Let's Talk Plastic.
If you haven't noticed, we love the ocean and the planet for that matter. We get pumped just thinking about all the amazing places to see and the experiences nature has to offer!
That being said, we want to do our part to help reduce our impact when it comes to waste, especially plastic waste, while also making sure our amazing products get to you safely sealed and kept fresh.
We've weighed the options, even agonized over them, and consulted with a lot of experts. It was eye-opening, so if you care about the planet too, keep reading, you might be surprised when you learn the truth about some of the "eco-friendly" options out there!
The Environmental Protection Agency estimates that only 8% of plastic was recycled in the USA in 2018 and that number is even lower worldwide.
Some types of plastic can't be recycled at all while others require special machinery to be recycled. Most people don't know what's recyclable, so a huge percentage of the stuff that ends up in the recycling bin just gets thrown into the trash anyways. On top of that, local waste management services dictate what's recyclable, so it's inconsistent and unreliable from area to area.
You can see why recycling isn't going to save the world anytime soon. Not that it's a bad thing, we should all try to recycle, but it's just not the silver bullet people want it to be.
Check out the figure below to learn more about the 7 types of plastic.
Compostable, Biodegradable, & BioPlastics
The terms above all loosely refer to the idea that something could break down into organic matter leaving zero waste. It sounds amazing on the surface but there are major limitations.
A common misconception is that compostable packaging will eventually breakdown, similar to a banana peel or an apple core but unfortunately, that's not the case. Most compostable items have to be sent to commercial composting facilities where they go through an intense process lasting a few months before they finally break down.
In other words, don't leave your compostable forks and knives at the beach thinking they'll breakdown, they won't.
If all compostable packaging did end up in a commercial facility, it could be a decent solution, but the infrastructure is lacking big time. As of 2022, very few US cities provide waste bins for commercial composting and in public areas, it's rare to see a composting bin next to the trash and recycling bins so most compostable items just go to the landfills where they last nearly as long as regular plastic.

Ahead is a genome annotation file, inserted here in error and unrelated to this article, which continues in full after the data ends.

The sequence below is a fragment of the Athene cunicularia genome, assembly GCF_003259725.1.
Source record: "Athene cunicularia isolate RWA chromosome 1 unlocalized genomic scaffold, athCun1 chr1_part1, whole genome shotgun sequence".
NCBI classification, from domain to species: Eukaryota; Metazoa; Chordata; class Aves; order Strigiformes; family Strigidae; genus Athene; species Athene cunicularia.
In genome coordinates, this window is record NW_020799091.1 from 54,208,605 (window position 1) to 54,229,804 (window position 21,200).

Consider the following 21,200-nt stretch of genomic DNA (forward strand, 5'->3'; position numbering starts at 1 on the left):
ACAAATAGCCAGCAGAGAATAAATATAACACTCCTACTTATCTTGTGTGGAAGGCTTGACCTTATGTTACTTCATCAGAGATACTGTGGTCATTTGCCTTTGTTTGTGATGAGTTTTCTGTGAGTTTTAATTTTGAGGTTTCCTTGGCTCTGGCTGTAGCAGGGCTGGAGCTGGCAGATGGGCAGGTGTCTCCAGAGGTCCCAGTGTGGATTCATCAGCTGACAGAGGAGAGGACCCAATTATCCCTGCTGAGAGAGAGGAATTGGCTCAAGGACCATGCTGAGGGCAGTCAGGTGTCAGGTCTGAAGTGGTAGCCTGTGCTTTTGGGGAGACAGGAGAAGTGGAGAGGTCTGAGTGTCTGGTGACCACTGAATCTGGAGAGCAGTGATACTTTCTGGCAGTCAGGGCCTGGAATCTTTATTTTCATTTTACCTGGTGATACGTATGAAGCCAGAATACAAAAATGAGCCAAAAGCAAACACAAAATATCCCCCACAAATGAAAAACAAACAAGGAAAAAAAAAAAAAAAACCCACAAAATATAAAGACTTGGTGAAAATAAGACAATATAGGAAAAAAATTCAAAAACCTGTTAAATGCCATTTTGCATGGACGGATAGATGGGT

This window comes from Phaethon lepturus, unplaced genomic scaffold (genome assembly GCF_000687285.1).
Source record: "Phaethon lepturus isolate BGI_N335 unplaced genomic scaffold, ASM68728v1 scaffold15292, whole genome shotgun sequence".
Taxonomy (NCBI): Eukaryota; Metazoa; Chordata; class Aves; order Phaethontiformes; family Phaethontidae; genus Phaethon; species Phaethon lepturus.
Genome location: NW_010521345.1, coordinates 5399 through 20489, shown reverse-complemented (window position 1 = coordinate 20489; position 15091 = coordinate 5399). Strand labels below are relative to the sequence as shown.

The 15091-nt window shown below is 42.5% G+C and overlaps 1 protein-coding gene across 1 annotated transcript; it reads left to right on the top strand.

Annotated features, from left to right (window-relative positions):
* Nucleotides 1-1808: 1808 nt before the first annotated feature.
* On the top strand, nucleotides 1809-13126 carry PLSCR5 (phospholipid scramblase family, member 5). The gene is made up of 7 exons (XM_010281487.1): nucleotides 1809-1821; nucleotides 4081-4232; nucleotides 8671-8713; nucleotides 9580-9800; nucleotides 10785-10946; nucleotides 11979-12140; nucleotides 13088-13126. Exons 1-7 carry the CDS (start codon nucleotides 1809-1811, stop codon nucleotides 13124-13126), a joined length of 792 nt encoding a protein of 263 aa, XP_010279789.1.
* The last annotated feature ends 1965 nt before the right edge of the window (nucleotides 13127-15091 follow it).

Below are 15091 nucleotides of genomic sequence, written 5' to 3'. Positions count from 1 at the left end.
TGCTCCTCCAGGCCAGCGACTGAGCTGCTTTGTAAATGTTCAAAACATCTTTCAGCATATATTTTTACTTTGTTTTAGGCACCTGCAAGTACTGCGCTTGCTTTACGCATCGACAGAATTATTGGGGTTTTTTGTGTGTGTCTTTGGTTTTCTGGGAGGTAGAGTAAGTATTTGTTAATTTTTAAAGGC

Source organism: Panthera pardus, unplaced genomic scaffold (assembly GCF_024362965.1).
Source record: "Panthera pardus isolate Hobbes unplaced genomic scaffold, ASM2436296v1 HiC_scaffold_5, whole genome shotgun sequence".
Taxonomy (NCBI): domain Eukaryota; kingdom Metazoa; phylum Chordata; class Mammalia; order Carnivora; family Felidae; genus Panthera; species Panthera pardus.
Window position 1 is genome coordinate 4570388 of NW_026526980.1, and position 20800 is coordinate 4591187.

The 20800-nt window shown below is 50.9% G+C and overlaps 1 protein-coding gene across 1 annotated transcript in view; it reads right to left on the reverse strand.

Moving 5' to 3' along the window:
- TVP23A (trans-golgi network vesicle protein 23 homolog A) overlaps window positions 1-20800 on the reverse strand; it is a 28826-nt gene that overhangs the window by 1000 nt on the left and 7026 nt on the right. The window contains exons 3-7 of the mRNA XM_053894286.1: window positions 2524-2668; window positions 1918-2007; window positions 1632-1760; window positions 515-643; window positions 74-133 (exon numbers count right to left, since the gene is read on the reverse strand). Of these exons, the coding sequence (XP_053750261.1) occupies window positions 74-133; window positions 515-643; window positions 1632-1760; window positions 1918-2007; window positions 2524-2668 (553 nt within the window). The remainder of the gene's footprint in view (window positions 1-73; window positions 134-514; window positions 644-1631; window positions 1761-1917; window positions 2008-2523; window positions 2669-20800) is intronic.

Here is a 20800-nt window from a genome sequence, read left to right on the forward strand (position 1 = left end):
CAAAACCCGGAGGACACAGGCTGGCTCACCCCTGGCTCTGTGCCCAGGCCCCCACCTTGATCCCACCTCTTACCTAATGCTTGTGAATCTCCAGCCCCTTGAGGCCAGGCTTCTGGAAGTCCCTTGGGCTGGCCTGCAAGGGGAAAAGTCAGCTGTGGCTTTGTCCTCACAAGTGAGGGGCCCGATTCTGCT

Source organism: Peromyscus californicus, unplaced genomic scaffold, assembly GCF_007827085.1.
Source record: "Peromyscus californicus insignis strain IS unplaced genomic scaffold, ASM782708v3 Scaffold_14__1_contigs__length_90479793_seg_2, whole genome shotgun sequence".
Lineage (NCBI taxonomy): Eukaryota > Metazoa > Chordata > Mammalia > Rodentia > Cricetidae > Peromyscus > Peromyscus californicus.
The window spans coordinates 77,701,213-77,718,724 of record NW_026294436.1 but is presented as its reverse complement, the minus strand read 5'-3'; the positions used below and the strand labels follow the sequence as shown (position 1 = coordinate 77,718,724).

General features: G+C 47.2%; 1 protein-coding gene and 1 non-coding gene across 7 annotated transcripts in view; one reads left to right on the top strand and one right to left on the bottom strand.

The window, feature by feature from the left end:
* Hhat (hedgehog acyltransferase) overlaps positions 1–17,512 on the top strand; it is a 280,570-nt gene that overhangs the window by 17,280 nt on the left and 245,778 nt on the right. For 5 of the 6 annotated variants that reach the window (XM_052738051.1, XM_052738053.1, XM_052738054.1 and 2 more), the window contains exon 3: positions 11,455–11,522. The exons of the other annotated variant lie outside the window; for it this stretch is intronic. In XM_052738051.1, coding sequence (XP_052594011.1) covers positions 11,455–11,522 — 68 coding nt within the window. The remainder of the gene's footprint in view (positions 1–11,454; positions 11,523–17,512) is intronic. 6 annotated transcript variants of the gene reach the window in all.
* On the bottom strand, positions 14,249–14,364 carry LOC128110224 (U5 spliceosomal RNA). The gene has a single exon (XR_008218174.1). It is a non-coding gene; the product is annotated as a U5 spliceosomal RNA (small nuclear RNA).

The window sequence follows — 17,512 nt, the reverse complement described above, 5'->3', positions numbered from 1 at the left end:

Another limitation lies in the intense energy usage of commercial composting facilities which poses other environmental issues.
Compostable consumer packaging could be a good option in the future but making sure the waste ends up in a commercial composting facility where it can actually get turned back in organic matter is still a huge challenge.
PCR Packaging (Post-Consumer Recycled)
Post-consumer recycled packaging is at least partially made from plastic and other materials that have been recycled already.
The advantage to post-consumer recycled packaging is that the brand (HydroSwell in this case) doesn't depend entirely on the end-user to make sure packaging waste is recycled or composted. Instead, the brand can ensure that their packaging materials have been recycled at least once beforehand and then encourage the end-user to recycle the packaging again if that's possible or dispose of the packaging responsibly.
Post-Consumer Recycled materials also typically offer a food-safe barrier equal to virgin plastic (plastic that's newly created) so it's dependable to keep food products fresh.
Now for the downside. Post-consumer recycled materials aren't always recyclable again. Plastic breaks down as it gets recycled and used and eventually, it will reach the end of its useful life and will need to be discarded in the trash.
Other times companies will say their stuff is post-consumer recycled when the recycled materials only make up a few percent of the package. Sure it's better than nothing, but if the company isn't upfront about the extent to which their things are post-consumer recycled, it can be a form of greenwashing (when companies make their stuff seem eco-friendly in a misleading way).
And the Winner is...
If you've read this far, you realize that there isn't an obvious winner. It all depends on the situation and each has its benefits.
For HydroSwell, we chose to go the Post-Consumer Recycled packaging route. We considered a recyclable packaging option, but it had to be processed using specific machinery and wasn't accepted via home recycling bins. The only way to make sure it got recycled was to drop it off at local facilities if they existed. We figured most customers wouldn't put forth the effort and we don't blame them!
With post-consumer recycled packaging we had peace of mind knowing that before the packaging ever reaches the end-user, it's already made from recycled materials.
Our ProLoco pouches are made from 70% post-consumer recycled materials and our scoops are made from 100% recyclable materials!
The downside is that our pouches are not recyclable again so just make sure to place them in the garbage. Our scoops on the other hand are made from more durable plastic and are basically infinitely recyclable, so make sure to toss the scoop into your home recycle bin!
It's not a perfect solution and we know it...
We are always looking for ways to reduce our company's impact on the environment and on top of looking for the most environmentally friendly packaging options out there, we have some exciting projects in the works involving ocean clean-up initiatives.
If you're familiar with any eco-friendly options you think we should consider, we'd be happy to hear from you!
Email us at email@example.com